Department of Sociology

Carmen Gutierrez

M.A., University of Texas at Austin

Carmen Gutierrez



Carmen is a doctoral student in the Department of Sociology and a research trainee in the Population Research Center (PRC) at the University of Texas at Austin. Her research explores the multiple ways that social institutions structure health disparities, with an emphasis on how inequalities arise across race, ethnicity, and citizenship. 

Carmen began forming her research agenda in her earlier work exploring the consequences of varying political institutions on the living conditions of different ecological settings. In a project with Professor David Kirk, Carmen examined the relationship between immigration and crime reporting to the police, in light of recent policies that shifted the responsibility for the detection and deportation of undocumented residents from the Federal Government to local police. Their article from this project, published in Crime & Delinquencyshows that crime reporting is inversely related to increases in the share of immigrant residents within an urban area, suggesting that certain institutional approaches to policing generate harmful consequences for public safety. 

In another line of work, Carmen investigated the extent to which distrust in the state influences exposure to violence. Linking distrust in the state with the proliferation of firearm ownership, Carmen investigated differences in gun violence across age, race and ethnicity, and geographic context in a project with researchers from the Centers for Disease Control (CDC). Their work from this project, published in Pediatrics, finds that gun violence contributes substantially to premature death and disability of children, and that this health burden is disproportionately concentrated among children who are male and Black. These findings provide evidence that distrust in the state may partially explain population disparities in mortality through early-life exposure to violence.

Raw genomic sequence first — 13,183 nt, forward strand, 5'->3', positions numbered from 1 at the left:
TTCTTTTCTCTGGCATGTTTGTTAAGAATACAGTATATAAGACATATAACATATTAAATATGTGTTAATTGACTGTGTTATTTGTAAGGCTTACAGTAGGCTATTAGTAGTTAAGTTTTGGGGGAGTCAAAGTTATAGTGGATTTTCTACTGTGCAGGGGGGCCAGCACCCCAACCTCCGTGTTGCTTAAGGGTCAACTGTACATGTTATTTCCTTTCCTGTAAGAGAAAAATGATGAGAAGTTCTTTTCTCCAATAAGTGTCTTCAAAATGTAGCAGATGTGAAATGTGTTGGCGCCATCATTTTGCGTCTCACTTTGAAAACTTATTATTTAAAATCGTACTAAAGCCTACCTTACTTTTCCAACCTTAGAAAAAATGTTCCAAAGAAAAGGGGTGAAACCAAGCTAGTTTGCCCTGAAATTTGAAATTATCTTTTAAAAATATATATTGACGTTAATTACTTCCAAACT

Carmen's dissertation expands her prior work on the structural forces driving various dimensions of inequality by addressing the link between institutional stratification processes and health-related disparities. This project explores variation in the timing and location of the recently implemented Patient Protection and Affordable Care Act (ACA), to explore the health implications associated with how the ACA separates access to health insurance from the institutional attachments of adults for the first time in the nation's history. 

Carmen's pre-dissertation research was supported by a number of grants and fellowships through the University of Texas at Austin, including: the C.B. Smith Endowment for studies on United States-Mexico relations, the Department of Sociology's Pre-Doctoral Fellowship, the College of Liberal Arts's Excellence Award, and the PRC’s Pre-Doctoral Traineeship in population studies sponsored by the National Institute of Child Health and Human Development (NICHD). Her dissertation is chaired by Professor Becky Pettit and is supported by the Graduate Research Fellowship Program (GRFP) through the National Science Foundation.

Carmen is the founder and a current member of the Crime, Law, and Deviance (CLD) Research Working Group, which she initiated in the fall of 2014. She has also served as a visiting scholar at the Southern Center for Human Rights and the Division of Violence Prevention at the CDC (Centers for Disease Control).

Prior to entering graduate school at UT, Carmen received her B.A. in Sociology and Spanish at the University of Michigan in Ann Arbor.

Curriculum Vitae

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  • Department of Sociology

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